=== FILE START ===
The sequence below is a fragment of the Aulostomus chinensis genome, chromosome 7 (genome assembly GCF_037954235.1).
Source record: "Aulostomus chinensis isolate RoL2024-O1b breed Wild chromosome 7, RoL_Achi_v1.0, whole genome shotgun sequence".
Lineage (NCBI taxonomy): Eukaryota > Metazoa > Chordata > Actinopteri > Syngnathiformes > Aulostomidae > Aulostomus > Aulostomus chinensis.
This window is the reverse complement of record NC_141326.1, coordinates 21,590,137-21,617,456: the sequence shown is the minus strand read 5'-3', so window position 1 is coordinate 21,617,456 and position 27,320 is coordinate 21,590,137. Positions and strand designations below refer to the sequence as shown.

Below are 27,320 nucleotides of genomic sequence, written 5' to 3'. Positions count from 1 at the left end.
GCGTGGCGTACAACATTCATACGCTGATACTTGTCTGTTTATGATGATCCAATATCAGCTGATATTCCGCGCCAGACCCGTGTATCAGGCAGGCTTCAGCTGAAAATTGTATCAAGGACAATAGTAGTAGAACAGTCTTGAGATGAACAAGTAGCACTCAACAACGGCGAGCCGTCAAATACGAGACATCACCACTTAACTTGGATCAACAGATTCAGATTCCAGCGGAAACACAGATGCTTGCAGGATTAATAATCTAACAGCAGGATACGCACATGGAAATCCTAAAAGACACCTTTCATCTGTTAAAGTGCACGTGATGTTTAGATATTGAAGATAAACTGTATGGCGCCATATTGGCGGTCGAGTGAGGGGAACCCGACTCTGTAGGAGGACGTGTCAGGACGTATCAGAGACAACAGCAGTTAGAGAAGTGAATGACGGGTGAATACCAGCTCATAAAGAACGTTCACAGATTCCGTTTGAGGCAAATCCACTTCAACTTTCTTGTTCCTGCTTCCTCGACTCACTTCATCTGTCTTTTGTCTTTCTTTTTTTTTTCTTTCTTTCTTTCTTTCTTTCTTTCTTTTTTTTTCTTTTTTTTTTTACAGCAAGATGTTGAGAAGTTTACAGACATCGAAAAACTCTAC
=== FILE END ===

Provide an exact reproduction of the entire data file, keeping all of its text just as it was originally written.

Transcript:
The sequence below is a fragment of the Aulostomus chinensis genome, chromosome 7 (genome assembly GCF_037954235.1).
Source record: "Aulostomus chinensis isolate RoL2024-O1b breed Wild chromosome 7, RoL_Achi_v1.0, whole genome shotgun sequence".
Lineage (NCBI taxonomy): Eukaryota > Metazoa > Chordata > Actinopteri > Syngnathiformes > Aulostomidae > Aulostomus > Aulostomus chinensis.
This window is the reverse complement of record NC_141326.1, coordinates 21,590,137-21,617,456: the sequence shown is the minus strand read 5'-3', so window position 1 is coordinate 21,617,456 and position 27,320 is coordinate 21,590,137. Positions and strand designations below refer to the sequence as shown.

Below are 27,320 nucleotides of genomic sequence, written 5' to 3'. Positions count from 1 at the left end.
GCGTGGCGTACAACATTCATACGCTGATACTTGTCTGTTTATGATGATCCAATATCAGCTGATATTCCGCGCCAGACCCGTGTATCAGGCAGGCTTCAGCTGAAAATTGTATCAAGGACAATAGTAGTAGAACAGTCTTGAGATGAACAAGTAGCACTCAACAACGGCGAGCCGTCAAATACGAGACATCACCACTTAACTTGGATCAACAGATTCAGATTCCAGCGGAAACACAGATGCTTGCAGGATTAATAATCTAACAGCAGGATACGCACATGGAAATCCTAAAAGACACCTTTCATCTGTTAAAGTGCACGTGATGTTTAGATATTGAAGATAAACTGTATGGCGCCATATTGGCGGTCGAGTGAGGGGAACCCGACTCTGTAGGAGGACGTGTCAGGACGTATCAGAGACAACAGCAGTTAGAGAAGTGAATGACGGGTGAATACCAGCTCATAAAGAACGTTCACAGATTCCGTTTGAGGCAAATCCACTTCAACTTTCTTGTTCCTGCTTCCTCGACTCACTTCATCTGTCTTTTGTCTTTCTTTTTTTTTTCTTTCTTTCTTTCTTTCTTTCTTTCTTTTTTTTTCTTTTTTTTTTTACAGCAAGATGTTGAGAAGTTTACAGACATCGAAAAACTCTAC